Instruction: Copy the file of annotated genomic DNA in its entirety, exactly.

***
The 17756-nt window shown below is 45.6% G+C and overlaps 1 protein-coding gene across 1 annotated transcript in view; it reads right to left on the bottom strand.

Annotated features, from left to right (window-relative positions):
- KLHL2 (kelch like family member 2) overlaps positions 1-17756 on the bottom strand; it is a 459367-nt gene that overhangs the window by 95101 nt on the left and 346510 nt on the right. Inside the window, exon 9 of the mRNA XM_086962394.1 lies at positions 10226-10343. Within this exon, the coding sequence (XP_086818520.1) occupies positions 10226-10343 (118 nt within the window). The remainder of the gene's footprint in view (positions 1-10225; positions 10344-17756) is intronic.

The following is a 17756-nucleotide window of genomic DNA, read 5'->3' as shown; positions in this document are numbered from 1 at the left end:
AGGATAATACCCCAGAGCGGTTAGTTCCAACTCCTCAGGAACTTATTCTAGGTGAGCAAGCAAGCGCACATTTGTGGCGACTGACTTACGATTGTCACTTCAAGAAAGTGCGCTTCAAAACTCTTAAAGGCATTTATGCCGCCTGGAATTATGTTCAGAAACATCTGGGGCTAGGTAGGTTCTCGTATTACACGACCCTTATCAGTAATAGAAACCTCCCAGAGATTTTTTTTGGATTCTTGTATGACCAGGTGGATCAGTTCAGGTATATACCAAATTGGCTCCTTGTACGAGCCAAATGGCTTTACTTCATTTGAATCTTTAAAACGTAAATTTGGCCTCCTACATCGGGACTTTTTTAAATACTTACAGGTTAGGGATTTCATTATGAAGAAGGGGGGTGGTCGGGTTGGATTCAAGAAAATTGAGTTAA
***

The 17756-nt window shown below is 45.6% G+C and overlaps 1 protein-coding gene across 1 annotated transcript in view; it reads right to left on the bottom strand.

Annotated features, from left to right (window-relative positions):
- KLHL2 (kelch like family member 2) overlaps positions 1-17756 on the bottom strand; it is a 459367-nt gene that overhangs the window by 95101 nt on the left and 346510 nt on the right. Inside the window, exon 9 of the mRNA XM_086962394.1 lies at positions 10226-10343. Within this exon, the coding sequence (XP_086818520.1) occupies positions 10226-10343 (118 nt within the window). The remainder of the gene's footprint in view (positions 1-10225; positions 10344-17756) is intronic.

The following is a 17756-nucleotide window of genomic DNA, read 5'->3' as shown; positions in this document are numbered from 1 at the left end:
AGGATAATACCCCAGAGCGGTTAGTTCCAACTCCTCAGGAACTTATTCTAGGTGAGCAAGCAAGCGCACATTTGTGGCGACTGACTTACGATTGTCACTTCAAGAAAGTGCGCTTCAAAACTCTTAAAGGCATTTATGCCGCCTGGAATTATGTTCAGAAACATCTGGGGCTAGGTAGGTTCTCGTATTACACGACCCTTATCAGTAATAGAAACCTCCCAGAGATTTTTTTTGGATTCTTGTATGACCAGGTGGATCAGTTCAGGTATATACCAAATTGGCTCCTTGTACGAGCCAAATGGCTTTACTTCATTTGAATCTTTAAAACGTAAATTTGGCCTCCTACATCGGGACTTTTTTAAATACTTACAGGTTAGGGATTTCATTATGAAGAAGGGGGGTGGTCGGGTTGGATTCAAGAAAATTGAGTTAA